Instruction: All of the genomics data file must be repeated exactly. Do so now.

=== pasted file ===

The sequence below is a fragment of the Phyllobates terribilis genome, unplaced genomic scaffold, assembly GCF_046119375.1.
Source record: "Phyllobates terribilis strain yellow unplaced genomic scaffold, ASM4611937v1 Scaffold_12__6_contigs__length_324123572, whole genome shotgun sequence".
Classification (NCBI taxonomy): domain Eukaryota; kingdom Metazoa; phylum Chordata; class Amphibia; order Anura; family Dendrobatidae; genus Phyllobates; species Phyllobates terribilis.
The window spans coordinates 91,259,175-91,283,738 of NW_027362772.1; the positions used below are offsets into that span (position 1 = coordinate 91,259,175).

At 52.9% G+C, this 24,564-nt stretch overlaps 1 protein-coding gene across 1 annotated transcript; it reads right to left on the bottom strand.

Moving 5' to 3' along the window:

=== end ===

The sequence below is a fragment of the Phyllobates terribilis genome, unplaced genomic scaffold, assembly GCF_046119375.1.
Source record: "Phyllobates terribilis strain yellow unplaced genomic scaffold, ASM4611937v1 Scaffold_12__6_contigs__length_324123572, whole genome shotgun sequence".
Classification (NCBI taxonomy): domain Eukaryota; kingdom Metazoa; phylum Chordata; class Amphibia; order Anura; family Dendrobatidae; genus Phyllobates; species Phyllobates terribilis.
The window spans coordinates 91,259,175-91,283,738 of NW_027362772.1; the positions used below are offsets into that span (position 1 = coordinate 91,259,175).

At 52.9% G+C, this 24,564-nt stretch overlaps 1 protein-coding gene across 1 annotated transcript; it reads right to left on the bottom strand.

Moving 5' to 3' along the window: